Legal Eagle Eye Newsletter for the Nursing Profession(5)3 Mar 97PDF Version
When a psychiatric patient has been assessed as potentially suicidal, suicide and elopement precautions must be undertaken at once.
If the patient is on an "open" psych unit, this may mean initiating a transfer to a more secure setting. In the mean time, the doors to the facility should be locked.
A suicidal patient should be monitored continuously or physically secluded pending transfer to the security of a locked setting.
A patients suicidal condition and elopement risk must be communicated at once to all staff members.
All staff who have keys to the unit, physicians, nurses, counselors and non-professionals, whether or not they are assigned tocare for that patient, are responsible for preventing the patients escape.
All staff must be taught that any time they unlock a door, especially in a setting where the doors normally are not locked, the potential exists for a patient to elope whose safety from self-harm may be compromised by elopement.COURT OF APPEALS OF TEXAS, 1995.
There were two doors between the psych unit and the outside. An alert patient bent on elopement could dash through one door with relative ease as it was unlocked from the inside or the outside by a staff member, but it would be almost impossible to get past both doors, if both were locked and staff were properly vigilant. It was an "open" unit, and normally neither door was locked.
However, in a recently-published court opinion from the Court of Appeals of Texas, despite the fact that a patient had been assessed by the psychiatric medical staff as a potential elopement and suicide risk, only the outer door was locked. Between the two doors were the phones the patients used. The patient in question, who had not been secluded and was not being closely watched while arrangements were being made to transfer him to a locked facility, walked out and pretended to use the phone. When the unit secretary unlocked the outer door from the outside, to get her purse so she could go to lunch, the patient made his escape.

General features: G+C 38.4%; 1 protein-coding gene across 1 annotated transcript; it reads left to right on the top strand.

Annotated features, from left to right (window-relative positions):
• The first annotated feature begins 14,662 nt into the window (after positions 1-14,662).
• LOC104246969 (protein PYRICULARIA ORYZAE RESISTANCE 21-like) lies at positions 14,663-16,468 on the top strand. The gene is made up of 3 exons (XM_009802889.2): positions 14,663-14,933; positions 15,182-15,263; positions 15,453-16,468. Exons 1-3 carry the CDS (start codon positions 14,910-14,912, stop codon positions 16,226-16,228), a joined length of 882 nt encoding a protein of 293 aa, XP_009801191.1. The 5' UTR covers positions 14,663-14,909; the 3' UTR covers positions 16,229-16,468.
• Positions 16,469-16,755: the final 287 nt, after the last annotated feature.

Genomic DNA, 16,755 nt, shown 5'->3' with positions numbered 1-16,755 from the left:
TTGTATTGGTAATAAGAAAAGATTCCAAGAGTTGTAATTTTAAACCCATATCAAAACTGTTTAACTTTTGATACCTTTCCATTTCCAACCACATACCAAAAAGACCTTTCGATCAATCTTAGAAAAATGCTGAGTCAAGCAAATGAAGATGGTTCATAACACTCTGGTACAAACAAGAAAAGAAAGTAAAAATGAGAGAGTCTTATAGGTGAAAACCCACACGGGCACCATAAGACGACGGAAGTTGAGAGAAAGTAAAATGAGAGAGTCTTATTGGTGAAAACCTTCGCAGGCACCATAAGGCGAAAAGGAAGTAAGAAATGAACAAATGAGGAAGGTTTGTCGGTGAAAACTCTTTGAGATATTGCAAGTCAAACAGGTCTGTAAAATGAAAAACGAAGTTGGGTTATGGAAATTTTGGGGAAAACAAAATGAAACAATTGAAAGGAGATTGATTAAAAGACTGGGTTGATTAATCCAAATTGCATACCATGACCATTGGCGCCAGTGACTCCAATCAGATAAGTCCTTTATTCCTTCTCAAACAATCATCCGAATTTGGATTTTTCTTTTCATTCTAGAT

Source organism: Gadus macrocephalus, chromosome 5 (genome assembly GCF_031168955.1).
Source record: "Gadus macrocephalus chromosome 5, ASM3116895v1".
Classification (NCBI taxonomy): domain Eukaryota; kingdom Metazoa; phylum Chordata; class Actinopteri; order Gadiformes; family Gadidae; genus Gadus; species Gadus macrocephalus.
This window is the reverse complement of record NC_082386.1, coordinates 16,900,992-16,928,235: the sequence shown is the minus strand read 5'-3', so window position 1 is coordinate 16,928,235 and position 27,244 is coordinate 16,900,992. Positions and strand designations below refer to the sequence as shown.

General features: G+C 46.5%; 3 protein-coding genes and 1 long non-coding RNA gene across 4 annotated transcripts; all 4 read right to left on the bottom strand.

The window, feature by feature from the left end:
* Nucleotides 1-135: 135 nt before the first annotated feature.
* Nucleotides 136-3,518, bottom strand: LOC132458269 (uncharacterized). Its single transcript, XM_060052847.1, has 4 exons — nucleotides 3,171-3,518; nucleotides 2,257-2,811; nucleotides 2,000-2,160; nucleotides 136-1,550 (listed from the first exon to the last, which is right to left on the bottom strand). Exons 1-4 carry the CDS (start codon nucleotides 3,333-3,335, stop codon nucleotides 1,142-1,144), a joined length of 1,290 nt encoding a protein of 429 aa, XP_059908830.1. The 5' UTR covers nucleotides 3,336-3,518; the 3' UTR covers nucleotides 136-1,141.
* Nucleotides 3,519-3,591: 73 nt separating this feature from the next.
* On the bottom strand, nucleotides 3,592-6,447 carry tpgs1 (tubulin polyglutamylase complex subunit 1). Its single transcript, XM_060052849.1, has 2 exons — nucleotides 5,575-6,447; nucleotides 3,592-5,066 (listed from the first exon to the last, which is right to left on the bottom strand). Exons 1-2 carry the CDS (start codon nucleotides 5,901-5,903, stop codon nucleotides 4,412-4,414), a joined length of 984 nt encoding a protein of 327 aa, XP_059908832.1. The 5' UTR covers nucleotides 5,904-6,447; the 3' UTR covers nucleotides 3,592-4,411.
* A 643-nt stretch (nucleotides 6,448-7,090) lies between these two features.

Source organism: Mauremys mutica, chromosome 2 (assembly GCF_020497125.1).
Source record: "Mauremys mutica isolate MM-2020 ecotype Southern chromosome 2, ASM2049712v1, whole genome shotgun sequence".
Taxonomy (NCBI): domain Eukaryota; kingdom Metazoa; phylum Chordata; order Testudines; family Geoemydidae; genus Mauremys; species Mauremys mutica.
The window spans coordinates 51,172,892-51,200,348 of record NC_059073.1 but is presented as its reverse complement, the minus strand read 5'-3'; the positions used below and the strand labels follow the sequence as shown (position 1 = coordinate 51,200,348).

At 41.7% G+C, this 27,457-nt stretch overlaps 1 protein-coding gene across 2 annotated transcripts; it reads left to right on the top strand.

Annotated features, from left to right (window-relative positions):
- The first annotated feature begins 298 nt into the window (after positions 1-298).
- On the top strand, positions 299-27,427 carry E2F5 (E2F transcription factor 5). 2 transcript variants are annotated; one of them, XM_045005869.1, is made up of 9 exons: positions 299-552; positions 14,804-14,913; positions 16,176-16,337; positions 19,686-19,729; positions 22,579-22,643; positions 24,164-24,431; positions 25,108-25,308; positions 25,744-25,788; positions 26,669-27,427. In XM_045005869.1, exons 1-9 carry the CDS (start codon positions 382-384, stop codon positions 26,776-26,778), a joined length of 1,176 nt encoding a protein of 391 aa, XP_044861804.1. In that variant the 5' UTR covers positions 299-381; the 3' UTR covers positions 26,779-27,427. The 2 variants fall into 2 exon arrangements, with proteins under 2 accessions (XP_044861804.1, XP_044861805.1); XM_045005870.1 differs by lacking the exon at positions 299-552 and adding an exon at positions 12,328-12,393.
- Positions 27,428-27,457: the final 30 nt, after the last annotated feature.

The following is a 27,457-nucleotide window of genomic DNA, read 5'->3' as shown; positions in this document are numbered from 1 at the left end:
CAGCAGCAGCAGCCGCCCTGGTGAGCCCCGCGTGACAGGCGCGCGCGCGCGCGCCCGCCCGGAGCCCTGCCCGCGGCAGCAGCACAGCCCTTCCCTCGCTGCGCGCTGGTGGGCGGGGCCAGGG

Staff from the facility and the police went after him, but only got close enough to watch him run out on an Interstate highway to be struck by a truck and killed. The court ruled the family had the right to bring a lawsuit against the facility and its staff.
According to the court, doors must be securely locked when a patient is an elopement and suicide risk. All staff must be informed when a patient is an elopement and suicide risk. The responsibility for informing all the staff starts with the physician or other professional who makes the assessment, and extends to all professional and non-professional staff who are warned, whether or not the patient has been assigned as theirs to care for. Physical seclusion and close or continuous monitoring are also advisable in addition to locking the doors securely and alerting all the staff, the court ruled.Bossley vs. Dallas County Mental Health and Mental Retardation, 934 S.W. 2d 689 (Tex. App., 1995).